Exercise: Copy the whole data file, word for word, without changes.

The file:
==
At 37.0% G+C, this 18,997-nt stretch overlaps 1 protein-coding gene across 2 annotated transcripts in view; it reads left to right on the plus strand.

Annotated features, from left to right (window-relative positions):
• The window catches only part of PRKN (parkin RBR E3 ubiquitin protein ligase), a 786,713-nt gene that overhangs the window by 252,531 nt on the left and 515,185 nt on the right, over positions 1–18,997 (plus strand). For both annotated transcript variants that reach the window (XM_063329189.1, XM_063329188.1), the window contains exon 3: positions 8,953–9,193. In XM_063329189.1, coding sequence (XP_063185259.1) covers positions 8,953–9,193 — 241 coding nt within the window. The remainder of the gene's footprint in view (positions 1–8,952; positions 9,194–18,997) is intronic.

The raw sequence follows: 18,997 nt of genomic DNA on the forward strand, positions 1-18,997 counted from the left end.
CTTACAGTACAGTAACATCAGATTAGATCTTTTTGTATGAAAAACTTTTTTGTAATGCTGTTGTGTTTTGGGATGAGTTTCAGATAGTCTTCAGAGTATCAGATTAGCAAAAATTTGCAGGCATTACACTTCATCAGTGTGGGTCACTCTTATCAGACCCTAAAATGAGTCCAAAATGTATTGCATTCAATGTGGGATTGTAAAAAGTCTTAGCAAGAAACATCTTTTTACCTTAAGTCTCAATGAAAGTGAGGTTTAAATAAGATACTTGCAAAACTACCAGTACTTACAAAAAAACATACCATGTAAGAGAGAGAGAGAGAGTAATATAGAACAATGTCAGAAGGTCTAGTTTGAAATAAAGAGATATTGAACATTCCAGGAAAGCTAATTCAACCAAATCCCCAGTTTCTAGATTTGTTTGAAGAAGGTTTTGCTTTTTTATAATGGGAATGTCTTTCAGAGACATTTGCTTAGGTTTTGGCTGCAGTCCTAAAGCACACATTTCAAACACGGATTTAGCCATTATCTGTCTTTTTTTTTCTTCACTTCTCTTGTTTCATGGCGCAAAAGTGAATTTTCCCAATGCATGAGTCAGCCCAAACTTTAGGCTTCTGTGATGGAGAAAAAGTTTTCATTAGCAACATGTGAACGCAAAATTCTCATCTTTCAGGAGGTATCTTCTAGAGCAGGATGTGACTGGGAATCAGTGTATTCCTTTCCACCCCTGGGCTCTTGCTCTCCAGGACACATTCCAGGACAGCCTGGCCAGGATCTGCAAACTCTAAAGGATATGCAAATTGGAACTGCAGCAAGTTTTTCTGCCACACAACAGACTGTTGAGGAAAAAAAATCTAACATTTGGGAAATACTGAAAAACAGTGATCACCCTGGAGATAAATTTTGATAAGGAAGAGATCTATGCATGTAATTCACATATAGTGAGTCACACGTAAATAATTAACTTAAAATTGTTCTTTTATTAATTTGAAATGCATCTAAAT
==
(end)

At 37.0% G+C, this 18,997-nt stretch overlaps 1 protein-coding gene across 2 annotated transcripts in view; it reads left to right on the plus strand.

Annotated features, from left to right (window-relative positions):
• The window catches only part of PRKN (parkin RBR E3 ubiquitin protein ligase), a 786,713-nt gene that overhangs the window by 252,531 nt on the left and 515,185 nt on the right, over positions 1–18,997 (plus strand). For both annotated transcript variants that reach the window (XM_063329189.1, XM_063329188.1), the window contains exon 3: positions 8,953–9,193. In XM_063329189.1, coding sequence (XP_063185259.1) covers positions 8,953–9,193 — 241 coding nt within the window. The remainder of the gene's footprint in view (positions 1–8,952; positions 9,194–18,997) is intronic.

The raw sequence follows: 18,997 nt of genomic DNA on the forward strand, positions 1-18,997 counted from the left end.
CTTACAGTACAGTAACATCAGATTAGATCTTTTTGTATGAAAAACTTTTTTGTAATGCTGTTGTGTTTTGGGATGAGTTTCAGATAGTCTTCAGAGTATCAGATTAGCAAAAATTTGCAGGCATTACACTTCATCAGTGTGGGTCACTCTTATCAGACCCTAAAATGAGTCCAAAATGTATTGCATTCAATGTGGGATTGTAAAAAGTCTTAGCAAGAAACATCTTTTTACCTTAAGTCTCAATGAAAGTGAGGTTTAAATAAGATACTTGCAAAACTACCAGTACTTACAAAAAAACATACCATGTAAGAGAGAGAGAGAGAGTAATATAGAACAATGTCAGAAGGTCTAGTTTGAAATAAAGAGATATTGAACATTCCAGGAAAGCTAATTCAACCAAATCCCCAGTTTCTAGATTTGTTTGAAGAAGGTTTTGCTTTTTTATAATGGGAATGTCTTTCAGAGACATTTGCTTAGGTTTTGGCTGCAGTCCTAAAGCACACATTTCAAACACGGATTTAGCCATTATCTGTCTTTTTTTTTCTTCACTTCTCTTGTTTCATGGCGCAAAAGTGAATTTTCCCAATGCATGAGTCAGCCCAAACTTTAGGCTTCTGTGATGGAGAAAAAGTTTTCATTAGCAACATGTGAACGCAAAATTCTCATCTTTCAGGAGGTATCTTCTAGAGCAGGATGTGACTGGGAATCAGTGTATTCCTTTCCACCCCTGGGCTCTTGCTCTCCAGGACACATTCCAGGACAGCCTGGCCAGGATCTGCAAACTCTAAAGGATATGCAAATTGGAACTGCAGCAAGTTTTTCTGCCACACAACAGACTGTTGAGGAAAAAAAATCTAACATTTGGGAAATACTGAAAAACAGTGATCACCCTGGAGATAAATTTTGATAAGGAAGAGATCTATGCATGTAATTCACATATAGTGAGTCACACGTAAATAATTAACTTAAAATTGTTCTTTTATTAATTTGAAATGCATCTAAAT